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The Jātaka:
Stories of the Buddha's Former Births
Volume II

Book 3: Tika Nipāta

No. 297


Translated from the Pāli by
W.H.D Rouse, M.A., Sometime Fellow of Christ's College, Cambridge
Under the Editorship of Professor E. B. Cowell
Published 1969 For the Pāli Text Society.
First Published by The Cambridge University Press in 1895

This work is in the Public Domain. The Pali Text Society owns the copyright."



"O bird, that fliest," etc. — This story the Master told at Jetavana, about a man who pined for his former wife. The circumstances which called it forth are[1] explained in the Puppharatta Birth-tale,[2] and the tale of the past in the Indriya Birth-tale.[3]



So the man was impaled alive. As he hung there, he looked up and saw a crow flying through the air; and, nought reeking of the bitter pain, he hailed the crow, to send a message to his dear wife, repeating these verses following:

"O bird, that fliest in the sky!
O winged bird, that fliest high!
Tell my wife, with thighs so fair:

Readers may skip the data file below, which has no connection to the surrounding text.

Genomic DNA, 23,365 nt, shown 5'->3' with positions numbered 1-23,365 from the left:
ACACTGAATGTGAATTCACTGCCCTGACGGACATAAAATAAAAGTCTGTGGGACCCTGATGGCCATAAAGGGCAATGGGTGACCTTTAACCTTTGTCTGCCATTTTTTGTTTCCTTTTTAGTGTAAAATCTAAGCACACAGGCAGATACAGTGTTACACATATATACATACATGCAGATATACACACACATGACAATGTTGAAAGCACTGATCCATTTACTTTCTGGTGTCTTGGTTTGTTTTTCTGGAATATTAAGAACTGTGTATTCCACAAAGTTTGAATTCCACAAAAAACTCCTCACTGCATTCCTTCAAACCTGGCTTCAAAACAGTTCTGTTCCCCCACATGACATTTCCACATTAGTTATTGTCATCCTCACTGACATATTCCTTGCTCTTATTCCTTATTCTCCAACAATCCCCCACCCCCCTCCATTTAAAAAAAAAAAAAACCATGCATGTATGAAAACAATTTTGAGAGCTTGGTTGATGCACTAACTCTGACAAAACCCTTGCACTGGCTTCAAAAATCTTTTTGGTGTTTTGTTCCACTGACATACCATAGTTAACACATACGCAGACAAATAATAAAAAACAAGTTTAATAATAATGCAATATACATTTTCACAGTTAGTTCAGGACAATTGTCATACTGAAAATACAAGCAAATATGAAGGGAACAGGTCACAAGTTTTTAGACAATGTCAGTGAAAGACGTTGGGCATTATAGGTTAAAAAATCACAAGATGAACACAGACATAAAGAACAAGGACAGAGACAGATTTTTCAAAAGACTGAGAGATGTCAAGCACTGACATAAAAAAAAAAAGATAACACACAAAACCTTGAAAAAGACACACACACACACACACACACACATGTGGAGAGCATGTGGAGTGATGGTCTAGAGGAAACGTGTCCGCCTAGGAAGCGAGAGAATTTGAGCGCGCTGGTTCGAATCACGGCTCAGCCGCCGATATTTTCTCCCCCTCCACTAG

Long will seem the time to her.

"She knows not sword and spear are set:
Full wroth and angry she will fret.
That is my torment and my fear,
And not that I am hanging here.

"My lotus-mail I have put by,
And jewels in my pillow lie,
And soft Benares cloth beside.
With wealth let her be satisfied."

[444] With these lamentations, he died.



When the Mister had ended this discourse, he declared the Truths, and identified the Birth (now at the conclusion of the Truths, the lovesick brother attained the fruition of the First Path): "The wife then was the wife now; but the spirit who saw this, was I myself."


[1] Reading kathitaɱ.

[2] No. 147 above, vol. i. page 312.

[3] No. 423.


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